TOKYO, April 11 (Xinhua) -- A survey conducted by Japan's education ministry revealed Tuesday the number of children victimized by bullying after their families fled the nuclear crisis in Fukushima Prefecture in March 2011 was far higher than initially thought.
The ministry survey was conducted through regional education boards in March and showed that of 11,800 evacuees of school age surveyed, only a fraction reported incidents of bullying in stark contrast to other surveys and widely-reported anecdotal evidence.
In 204 cases of bullying documented by the education ministry since April 2011, one elementary school-aged evacuee was told to go back to Fukushima soon after joining the school. Some of the evacuees were told by their peers to go back to Fukushima or move somewhere else, the survey showed.
In a another case a junior high school pupil was told not to come to school because other pupils said they would be contaminated with radiation.
In fiscal 2016 alone there have been 129 cases of bullying, the education ministry's survey showed, although of the total, the ministry only attributed 13 cases directly to the nuclear crises in Fukushima.
Japanese Education Minister Hirokazu Matsuno conceded, however, that there was likely a huge dark figure of unreported cases or cases that were otherwise quashed.
"It is difficult to conduct a survey that covers them all. We will consider our response in light of the possibility that some bullying has not surfaced," said Matsuno on Tuesday, adding that further studies were necessary to reveal the true extent of the problem.
Highlighting the likely huge disparity in actual cases to those revealed by the ministry's survey, Japan's public broadcaster NHK said on Tuesday that in its own survey on the matter conducted recently, of 740 families surveyed, at least 54 children were bullied because they were "nuclear accident evacuees."
NHK also said a boy who was bullied in an elementary school by his classmates who wouldn't touch anything he touched and acted as if he was contaminated.
The boy, who once had to escape his classroom after being stabbed in the leg by a pencil during class time, said he couldn't ask his teacher for help as his teacher believed he was just "restless" and needed to see a doctor.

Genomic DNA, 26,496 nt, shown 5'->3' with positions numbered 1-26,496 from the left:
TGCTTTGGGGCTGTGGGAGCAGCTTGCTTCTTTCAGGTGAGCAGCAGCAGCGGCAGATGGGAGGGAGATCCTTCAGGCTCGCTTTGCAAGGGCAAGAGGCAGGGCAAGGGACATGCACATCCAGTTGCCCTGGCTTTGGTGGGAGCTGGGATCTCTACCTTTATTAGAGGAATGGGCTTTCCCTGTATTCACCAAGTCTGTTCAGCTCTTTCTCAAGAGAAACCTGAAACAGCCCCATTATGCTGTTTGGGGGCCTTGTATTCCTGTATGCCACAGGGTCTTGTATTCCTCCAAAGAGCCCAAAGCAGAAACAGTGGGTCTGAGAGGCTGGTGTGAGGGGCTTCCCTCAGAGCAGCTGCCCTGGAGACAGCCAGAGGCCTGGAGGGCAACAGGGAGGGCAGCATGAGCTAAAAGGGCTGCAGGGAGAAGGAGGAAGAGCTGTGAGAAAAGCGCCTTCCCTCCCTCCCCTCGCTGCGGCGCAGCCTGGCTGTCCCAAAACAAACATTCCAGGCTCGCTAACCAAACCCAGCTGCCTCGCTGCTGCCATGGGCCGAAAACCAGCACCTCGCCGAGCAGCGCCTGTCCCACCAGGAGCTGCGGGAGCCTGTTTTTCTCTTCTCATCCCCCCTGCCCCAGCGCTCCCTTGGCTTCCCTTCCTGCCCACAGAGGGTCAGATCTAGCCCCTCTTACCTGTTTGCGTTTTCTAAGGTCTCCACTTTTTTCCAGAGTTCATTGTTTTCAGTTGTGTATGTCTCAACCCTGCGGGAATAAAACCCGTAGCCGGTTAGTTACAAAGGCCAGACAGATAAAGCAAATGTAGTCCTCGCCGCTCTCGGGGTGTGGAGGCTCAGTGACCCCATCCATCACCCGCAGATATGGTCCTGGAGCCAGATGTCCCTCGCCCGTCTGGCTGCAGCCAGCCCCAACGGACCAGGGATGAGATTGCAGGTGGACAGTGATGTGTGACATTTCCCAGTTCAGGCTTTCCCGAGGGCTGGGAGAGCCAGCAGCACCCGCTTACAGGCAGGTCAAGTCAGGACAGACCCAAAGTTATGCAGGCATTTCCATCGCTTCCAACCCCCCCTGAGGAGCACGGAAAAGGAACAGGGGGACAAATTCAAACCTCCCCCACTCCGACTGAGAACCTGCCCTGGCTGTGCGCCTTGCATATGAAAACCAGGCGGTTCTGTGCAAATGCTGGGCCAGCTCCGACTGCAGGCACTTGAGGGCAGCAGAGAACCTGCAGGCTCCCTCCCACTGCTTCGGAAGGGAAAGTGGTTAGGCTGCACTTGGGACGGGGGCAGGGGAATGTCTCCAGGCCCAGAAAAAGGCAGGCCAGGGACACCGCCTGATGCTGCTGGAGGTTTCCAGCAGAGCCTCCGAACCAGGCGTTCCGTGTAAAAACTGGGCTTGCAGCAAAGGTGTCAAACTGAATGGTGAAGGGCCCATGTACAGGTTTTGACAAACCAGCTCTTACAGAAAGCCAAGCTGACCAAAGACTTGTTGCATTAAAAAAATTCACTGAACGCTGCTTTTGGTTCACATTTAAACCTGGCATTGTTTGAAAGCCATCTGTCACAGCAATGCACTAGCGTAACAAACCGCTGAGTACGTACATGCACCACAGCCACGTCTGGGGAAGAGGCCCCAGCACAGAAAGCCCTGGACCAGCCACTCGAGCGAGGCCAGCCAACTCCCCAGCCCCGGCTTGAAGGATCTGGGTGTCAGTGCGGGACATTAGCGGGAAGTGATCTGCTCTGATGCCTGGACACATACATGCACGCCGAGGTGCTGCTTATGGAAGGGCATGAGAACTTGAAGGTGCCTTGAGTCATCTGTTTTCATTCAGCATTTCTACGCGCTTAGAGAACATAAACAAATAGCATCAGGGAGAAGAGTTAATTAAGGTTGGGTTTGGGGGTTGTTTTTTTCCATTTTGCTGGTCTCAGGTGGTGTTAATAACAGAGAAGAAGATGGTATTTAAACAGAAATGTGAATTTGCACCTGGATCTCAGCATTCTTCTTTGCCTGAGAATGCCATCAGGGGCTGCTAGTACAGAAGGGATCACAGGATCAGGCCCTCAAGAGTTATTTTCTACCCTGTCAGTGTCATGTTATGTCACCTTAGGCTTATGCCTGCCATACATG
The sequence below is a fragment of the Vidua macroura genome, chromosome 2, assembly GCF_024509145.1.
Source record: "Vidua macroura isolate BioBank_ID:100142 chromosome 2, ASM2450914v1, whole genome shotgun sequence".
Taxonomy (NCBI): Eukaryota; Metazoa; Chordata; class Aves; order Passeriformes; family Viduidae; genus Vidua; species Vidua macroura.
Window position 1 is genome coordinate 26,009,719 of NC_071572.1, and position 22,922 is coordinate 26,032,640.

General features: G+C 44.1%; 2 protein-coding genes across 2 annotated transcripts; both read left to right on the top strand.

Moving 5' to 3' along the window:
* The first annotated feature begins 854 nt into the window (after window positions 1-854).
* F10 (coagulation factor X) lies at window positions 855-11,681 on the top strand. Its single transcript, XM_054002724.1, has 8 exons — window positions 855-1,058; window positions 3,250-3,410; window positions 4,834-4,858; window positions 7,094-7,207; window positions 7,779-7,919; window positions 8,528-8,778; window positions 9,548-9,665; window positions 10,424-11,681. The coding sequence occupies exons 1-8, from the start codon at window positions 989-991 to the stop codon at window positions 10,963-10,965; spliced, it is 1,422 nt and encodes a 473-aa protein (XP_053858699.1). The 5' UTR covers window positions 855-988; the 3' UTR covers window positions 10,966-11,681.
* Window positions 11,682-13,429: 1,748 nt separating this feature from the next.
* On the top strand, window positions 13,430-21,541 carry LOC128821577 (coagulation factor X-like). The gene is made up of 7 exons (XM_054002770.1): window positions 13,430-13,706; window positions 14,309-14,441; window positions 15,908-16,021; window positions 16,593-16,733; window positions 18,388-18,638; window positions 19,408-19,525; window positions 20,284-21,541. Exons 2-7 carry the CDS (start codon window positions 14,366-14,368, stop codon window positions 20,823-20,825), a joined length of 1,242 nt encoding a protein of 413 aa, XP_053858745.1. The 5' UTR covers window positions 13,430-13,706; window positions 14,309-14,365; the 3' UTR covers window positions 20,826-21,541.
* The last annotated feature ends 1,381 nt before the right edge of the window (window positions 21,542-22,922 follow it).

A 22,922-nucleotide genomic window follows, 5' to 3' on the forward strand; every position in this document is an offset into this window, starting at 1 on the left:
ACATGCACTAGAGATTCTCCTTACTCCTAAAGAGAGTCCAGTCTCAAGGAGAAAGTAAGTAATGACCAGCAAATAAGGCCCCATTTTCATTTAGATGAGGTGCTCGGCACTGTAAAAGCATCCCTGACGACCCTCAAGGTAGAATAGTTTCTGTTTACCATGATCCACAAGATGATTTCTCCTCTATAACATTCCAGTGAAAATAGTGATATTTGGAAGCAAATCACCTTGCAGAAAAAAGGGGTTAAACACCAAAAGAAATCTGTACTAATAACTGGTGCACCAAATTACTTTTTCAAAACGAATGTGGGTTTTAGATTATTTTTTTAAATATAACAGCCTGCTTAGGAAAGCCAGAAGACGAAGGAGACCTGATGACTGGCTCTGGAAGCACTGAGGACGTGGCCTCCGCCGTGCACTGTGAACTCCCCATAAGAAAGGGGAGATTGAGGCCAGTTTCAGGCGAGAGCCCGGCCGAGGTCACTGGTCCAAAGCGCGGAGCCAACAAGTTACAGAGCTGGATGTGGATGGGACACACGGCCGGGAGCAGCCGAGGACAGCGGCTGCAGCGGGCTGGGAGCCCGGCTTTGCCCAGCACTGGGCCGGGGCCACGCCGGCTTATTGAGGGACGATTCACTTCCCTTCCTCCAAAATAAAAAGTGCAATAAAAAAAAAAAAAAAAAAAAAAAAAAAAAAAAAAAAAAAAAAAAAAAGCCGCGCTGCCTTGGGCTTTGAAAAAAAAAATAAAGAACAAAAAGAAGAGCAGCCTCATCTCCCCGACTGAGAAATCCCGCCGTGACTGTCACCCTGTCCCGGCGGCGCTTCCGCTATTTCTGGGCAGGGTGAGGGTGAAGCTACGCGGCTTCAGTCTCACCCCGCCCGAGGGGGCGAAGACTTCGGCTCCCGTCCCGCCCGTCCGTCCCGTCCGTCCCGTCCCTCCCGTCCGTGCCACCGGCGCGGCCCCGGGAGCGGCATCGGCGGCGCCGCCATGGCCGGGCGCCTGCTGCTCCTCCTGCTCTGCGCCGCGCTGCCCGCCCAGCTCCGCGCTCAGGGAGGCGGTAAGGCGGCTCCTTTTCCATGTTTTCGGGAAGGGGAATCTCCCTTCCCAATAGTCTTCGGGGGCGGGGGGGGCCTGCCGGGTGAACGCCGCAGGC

In a recent interview with Xinhua, mother-of-two Yasuko Endo said she made the decision to leave Fukushima for the safety of her children, but that her eldest boy was tormented by his peers at his new school in the Kanto region.
Endo said that soon after enrolling in the new junior high school other children were quick to single her son out as being the "new kid" but when they found out he was from Fukushima they started to harass him on an increasingly frequent basis.
Endo said they would call her son, now 14 years old, all sorts of names like "radiation boy" and "vermin," which quickly began to damage the boy's self-esteem.
She said the bullying would continue outside of school and involve her son being followed home from school and taunted with new "nicknames" related to the nuclear accident.
One time the boy's tormentors threw rotten fruit in his face, Endo said.
The situation reached a peak when a whole class refused to get into a pool with the boy during a physical education class, claiming that they would be "infected" with radiation if they shared water with the boy.
Endo said her son ended up in hospital as a result of the bullying.
Hosei University Professor Naoki Ogi said the onus of responsibility lies with the teachers of the bullied children for not taking the problem seriously enough.
Other informed sources have taken aim at the education ministry itself for taking so long to conduct a nationwide survey that has most likely produced inaccurate results.